Daring 'Judas Iscariot': One More Reason to Check Out H Street Playhouse
Wednesday, April 16, 2008
Psst -- there's a fabulous new show in town. But the location's a secret.
At least it feels like a secret, because audiences have been slow to accumulate in the H Street Playhouse in Northeast Washington. But the funky, comfortable space has become one of the city's best venues for serious theater.
That standing, unappreciated though it is, is being enhanced by Forum Theatre's exhilarating production of "The Last Days of Judas Iscariot," a preposterously entertaining play by Stephen Adly Guirgis. It's a literate cartoon, transforming familiar biblical figures into modern street-corner caricatures -- hustlers and gangbangers, yo. The bluster is profane and hugely funny, which doesn't for an instant diminish the genuine passion with which Guirgis pursues his central question.
To wit: Is the Ninth Circle of Hell truly the right place for Judas Iscariot? Can we get a witness or two, and cross-examine the roles played by Pontius Pilate, Caiaphas the Elder, even Jesus himself?
This irreverent premise, plus its length (nearly three hours) and the need for a large cast comfortable swearing like school dropouts, helps explain why the play has been passed over by the more resource-rich troupes in town. That's fine with Forum, where "Last Days" has landed perfectly. Director John Vreeke has cast it with 15 actors who are coolly navigating Guirgis's demanding mix of high-minded monologues and raw comic banter.
The setting is a purgatorial court presided over by a bellowing Southern judge (Americanization is everywhere, goes one of the rapid-fire punch lines). Designer Colin K. Bills's void of a set features the dark brick walls of the theater and, for a familiar touch of bureaucratic hell, cold fluorescent lighting. The actors sit like witnesses and jury members on the sides of the stage, where those with multiple roles change into Pei Lee's neutrally shaded costumes. Visually, the show is a deliberate gray area.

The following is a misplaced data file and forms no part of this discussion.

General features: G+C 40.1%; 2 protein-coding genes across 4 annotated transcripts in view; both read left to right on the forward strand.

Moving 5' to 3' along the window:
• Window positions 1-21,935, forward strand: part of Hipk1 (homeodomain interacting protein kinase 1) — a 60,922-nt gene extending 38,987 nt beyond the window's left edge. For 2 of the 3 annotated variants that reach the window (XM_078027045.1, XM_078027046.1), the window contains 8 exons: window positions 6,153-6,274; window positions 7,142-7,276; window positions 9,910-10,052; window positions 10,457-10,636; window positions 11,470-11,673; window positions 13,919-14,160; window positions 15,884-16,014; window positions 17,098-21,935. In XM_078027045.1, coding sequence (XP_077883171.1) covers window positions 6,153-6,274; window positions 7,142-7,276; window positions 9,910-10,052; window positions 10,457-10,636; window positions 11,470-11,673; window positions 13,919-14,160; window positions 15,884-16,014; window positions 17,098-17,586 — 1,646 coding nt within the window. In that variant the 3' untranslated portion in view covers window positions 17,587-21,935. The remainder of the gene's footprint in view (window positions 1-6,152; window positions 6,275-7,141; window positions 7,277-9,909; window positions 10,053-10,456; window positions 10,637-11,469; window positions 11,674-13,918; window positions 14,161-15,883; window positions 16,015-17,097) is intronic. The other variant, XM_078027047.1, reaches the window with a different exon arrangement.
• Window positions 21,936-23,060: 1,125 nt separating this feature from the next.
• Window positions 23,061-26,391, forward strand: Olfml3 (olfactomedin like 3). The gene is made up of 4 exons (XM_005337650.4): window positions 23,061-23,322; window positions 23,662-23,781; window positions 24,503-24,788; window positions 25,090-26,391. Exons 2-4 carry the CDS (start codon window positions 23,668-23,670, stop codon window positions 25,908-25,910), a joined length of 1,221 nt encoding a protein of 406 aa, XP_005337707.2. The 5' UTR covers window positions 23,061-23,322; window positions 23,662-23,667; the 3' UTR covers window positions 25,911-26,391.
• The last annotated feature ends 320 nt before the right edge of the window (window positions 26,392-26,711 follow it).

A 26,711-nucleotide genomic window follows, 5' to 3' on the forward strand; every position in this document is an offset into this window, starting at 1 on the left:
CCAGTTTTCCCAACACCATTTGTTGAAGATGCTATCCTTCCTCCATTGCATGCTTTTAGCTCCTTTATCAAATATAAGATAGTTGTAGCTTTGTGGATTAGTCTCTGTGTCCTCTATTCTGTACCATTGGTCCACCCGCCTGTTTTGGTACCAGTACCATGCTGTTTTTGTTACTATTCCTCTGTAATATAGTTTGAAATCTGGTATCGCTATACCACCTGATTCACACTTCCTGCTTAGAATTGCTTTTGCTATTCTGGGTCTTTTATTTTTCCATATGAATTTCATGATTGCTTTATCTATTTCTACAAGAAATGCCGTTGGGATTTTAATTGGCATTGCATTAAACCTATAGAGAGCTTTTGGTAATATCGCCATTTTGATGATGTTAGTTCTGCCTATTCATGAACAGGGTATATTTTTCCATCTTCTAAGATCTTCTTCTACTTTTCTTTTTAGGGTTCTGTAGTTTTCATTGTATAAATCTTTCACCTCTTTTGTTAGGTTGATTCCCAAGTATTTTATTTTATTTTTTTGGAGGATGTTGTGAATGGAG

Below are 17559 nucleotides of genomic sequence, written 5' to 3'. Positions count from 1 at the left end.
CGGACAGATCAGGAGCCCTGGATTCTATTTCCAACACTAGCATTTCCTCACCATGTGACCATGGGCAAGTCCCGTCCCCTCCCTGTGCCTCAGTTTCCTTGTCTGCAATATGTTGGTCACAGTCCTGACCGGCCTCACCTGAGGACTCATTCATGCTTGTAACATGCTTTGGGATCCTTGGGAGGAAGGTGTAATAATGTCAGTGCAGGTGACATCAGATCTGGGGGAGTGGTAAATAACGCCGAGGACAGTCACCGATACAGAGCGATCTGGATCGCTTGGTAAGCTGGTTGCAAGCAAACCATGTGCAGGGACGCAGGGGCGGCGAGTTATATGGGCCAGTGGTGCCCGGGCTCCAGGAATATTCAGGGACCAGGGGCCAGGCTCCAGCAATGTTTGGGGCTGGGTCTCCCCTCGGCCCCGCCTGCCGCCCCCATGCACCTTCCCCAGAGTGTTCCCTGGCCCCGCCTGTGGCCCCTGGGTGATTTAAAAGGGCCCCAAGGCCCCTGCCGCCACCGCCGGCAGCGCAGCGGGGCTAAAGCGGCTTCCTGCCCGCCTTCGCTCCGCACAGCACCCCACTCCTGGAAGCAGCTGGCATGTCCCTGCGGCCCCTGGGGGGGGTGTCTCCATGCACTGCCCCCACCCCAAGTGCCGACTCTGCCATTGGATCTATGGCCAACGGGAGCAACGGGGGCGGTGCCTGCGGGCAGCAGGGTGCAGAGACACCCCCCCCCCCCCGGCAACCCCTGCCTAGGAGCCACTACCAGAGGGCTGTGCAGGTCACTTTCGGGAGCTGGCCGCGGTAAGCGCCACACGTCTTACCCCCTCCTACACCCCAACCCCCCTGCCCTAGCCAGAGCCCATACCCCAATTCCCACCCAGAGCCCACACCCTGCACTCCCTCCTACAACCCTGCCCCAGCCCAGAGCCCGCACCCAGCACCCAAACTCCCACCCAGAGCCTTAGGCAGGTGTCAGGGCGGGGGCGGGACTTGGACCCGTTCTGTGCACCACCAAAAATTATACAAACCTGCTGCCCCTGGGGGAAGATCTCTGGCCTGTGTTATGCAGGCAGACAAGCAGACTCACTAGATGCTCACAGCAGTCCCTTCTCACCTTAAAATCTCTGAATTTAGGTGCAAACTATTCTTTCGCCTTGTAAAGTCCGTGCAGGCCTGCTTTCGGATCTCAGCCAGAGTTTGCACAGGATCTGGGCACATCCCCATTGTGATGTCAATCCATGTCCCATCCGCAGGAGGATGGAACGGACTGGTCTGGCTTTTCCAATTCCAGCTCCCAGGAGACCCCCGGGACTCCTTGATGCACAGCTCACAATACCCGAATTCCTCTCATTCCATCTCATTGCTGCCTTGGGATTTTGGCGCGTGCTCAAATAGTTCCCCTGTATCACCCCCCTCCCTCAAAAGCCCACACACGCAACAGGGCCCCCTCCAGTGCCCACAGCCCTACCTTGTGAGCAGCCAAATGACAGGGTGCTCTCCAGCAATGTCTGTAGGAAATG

Except, that is, for Satan, who enters in a blazing white suit. This commanding hipster is a bit of a cliche, perhaps, but Jim Jorgensen plays it with the kind of relaxed flair that reminds you why "devilish" is one of our most attractive adjectives. Jorgensen's Beelzebub is awfully damned likable, and even proves to be a fine listener when he meets Jason McCool's brooding Judas in a bar.
Even if the Devil's breezy style is familiar, the substance might surprise. Guirgis, author of "Jesus Hopped the 'A' Train" and "Our Lady of 121st Street," keeps spinning things as he looks for new evidence about what was really in Judas's heart, and why the case is even being brought at this time. If the Middle Eastern prosecutor is a bumbling, unctuous fool (played with oily vanity and verbal dexterity by Scott McCormick), the crusading role played by Julie Garner's no-nonsense defense attorney keeps a very human face on what is often a dazzlingly campy theological rant about God's mercy and man's free will.
The performance is a series of high-wire acts, with nearly everyone mastering vast tracts of language while keeping a steady balance between the sacred and the profane. Worth noting: Brian Hemmingsen's bluster as the judge and his lofty indignity as Caiaphas the Elder, Frank Britton's bristling gangsta turn as Pilate, Patrick Bussink's persistent Jesus, and Cesar A. Guadamuz's comic touches as the bailiff and as the character witness Simon the Zealot.
Most impressive is how Vreeke's actors fall into the spirit of an exercise that cheekily summons Sigmund Freud and Mother Teresa to the stand (Maggie Glauber's contentious Mother Teresa is a particular delight) while keeping troubling questions fully in view. The ensemble is nearly flawless, treating this flamboyant but purposeful show like an answered prayer.
The Last Days of Judas Iscariot, by Stephen Adly Guirgis. Directed by John Vreeke. Sound design, Michael Dove. With Margery Berringer, Emily Webbe, Veronica del Cerro, Frank B. Moorman, Rex Daugherty and Jesse Terrill. About 2 hours 45 minutes. Through May 4 at the H Street Playhouse, 1365 H St. NE. Call 800-494-TIXS or visit http:/